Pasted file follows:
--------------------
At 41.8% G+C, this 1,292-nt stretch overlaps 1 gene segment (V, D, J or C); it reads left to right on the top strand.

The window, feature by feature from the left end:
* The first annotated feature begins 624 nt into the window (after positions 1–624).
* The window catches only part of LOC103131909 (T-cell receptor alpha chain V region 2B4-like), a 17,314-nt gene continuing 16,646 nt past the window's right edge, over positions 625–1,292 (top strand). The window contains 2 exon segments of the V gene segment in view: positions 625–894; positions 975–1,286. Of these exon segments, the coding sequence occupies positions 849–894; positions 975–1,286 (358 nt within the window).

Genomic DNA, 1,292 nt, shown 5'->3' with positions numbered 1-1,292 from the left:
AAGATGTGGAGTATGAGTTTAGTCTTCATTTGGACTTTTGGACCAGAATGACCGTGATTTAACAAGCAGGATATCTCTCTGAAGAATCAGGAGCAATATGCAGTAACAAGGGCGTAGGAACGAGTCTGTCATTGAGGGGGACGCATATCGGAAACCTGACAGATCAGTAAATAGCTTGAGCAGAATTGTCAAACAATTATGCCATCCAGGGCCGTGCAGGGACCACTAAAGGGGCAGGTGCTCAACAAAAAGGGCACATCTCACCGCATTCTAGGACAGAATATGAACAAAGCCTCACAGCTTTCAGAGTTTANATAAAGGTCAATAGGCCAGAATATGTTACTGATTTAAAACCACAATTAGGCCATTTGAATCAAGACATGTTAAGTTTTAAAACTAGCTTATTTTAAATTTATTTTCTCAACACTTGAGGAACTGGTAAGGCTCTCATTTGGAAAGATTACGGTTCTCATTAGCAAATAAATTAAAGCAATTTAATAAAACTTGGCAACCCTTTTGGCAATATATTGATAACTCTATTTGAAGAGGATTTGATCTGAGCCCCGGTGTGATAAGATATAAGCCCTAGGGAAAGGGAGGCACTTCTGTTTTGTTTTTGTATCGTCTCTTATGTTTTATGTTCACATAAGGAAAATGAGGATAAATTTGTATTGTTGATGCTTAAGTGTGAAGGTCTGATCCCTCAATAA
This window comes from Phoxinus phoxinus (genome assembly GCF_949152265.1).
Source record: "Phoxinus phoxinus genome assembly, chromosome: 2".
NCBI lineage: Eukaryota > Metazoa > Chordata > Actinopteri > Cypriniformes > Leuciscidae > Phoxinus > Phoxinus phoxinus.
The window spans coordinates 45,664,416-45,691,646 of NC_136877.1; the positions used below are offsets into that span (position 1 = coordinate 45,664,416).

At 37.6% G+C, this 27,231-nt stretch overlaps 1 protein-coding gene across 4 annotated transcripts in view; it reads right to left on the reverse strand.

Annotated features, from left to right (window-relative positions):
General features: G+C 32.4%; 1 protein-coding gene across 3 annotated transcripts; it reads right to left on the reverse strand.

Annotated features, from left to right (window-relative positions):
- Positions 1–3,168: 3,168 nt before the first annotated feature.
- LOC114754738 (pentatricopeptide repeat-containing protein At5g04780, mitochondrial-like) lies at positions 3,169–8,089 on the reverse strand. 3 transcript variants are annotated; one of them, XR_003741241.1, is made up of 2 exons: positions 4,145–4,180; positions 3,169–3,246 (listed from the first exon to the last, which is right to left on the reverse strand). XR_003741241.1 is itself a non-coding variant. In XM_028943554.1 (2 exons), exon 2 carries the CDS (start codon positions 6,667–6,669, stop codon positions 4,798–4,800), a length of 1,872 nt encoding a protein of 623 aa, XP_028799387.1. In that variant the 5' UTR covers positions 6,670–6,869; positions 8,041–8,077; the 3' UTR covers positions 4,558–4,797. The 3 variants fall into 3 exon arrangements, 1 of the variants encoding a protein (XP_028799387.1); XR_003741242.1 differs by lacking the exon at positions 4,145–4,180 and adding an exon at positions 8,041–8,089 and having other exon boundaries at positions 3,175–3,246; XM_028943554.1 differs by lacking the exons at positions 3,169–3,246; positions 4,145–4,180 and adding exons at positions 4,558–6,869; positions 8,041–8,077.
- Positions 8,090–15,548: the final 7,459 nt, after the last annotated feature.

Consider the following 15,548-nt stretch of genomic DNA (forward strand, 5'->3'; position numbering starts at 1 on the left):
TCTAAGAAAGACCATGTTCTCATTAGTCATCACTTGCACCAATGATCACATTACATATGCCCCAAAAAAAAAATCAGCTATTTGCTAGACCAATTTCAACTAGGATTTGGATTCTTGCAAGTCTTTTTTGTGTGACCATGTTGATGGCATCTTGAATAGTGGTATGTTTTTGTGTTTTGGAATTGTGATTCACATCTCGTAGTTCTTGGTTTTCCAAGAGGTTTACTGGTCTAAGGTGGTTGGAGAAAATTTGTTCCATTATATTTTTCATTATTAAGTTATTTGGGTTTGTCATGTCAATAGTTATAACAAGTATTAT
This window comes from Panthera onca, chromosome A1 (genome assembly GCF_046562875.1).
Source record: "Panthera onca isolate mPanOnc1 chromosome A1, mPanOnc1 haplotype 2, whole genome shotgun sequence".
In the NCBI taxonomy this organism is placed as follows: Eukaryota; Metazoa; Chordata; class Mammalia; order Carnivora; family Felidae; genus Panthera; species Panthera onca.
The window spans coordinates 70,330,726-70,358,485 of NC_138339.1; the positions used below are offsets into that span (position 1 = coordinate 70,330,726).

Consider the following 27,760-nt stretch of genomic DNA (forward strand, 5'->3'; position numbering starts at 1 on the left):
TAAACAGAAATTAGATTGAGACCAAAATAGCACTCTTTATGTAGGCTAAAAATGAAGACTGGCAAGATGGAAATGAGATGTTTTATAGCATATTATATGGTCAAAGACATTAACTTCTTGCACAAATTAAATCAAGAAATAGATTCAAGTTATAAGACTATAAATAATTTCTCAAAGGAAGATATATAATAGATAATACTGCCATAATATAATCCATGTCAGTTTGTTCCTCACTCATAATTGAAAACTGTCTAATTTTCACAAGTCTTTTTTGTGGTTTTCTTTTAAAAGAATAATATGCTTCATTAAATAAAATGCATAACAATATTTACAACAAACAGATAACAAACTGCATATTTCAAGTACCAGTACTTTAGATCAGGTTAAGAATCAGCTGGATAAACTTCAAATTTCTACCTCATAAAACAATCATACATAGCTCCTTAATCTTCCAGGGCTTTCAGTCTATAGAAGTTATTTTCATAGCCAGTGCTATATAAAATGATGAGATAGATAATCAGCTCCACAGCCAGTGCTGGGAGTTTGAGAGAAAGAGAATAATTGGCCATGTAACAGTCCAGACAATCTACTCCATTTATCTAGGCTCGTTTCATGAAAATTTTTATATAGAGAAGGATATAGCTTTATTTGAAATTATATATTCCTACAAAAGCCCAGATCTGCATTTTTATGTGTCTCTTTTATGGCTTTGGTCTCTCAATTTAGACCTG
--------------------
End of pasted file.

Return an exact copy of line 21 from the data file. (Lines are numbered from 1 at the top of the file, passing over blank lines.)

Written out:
Source record: "Panthera onca isolate mPanOnc1 chromosome A1, mPanOnc1 haplotype 2, whole genome shotgun sequence".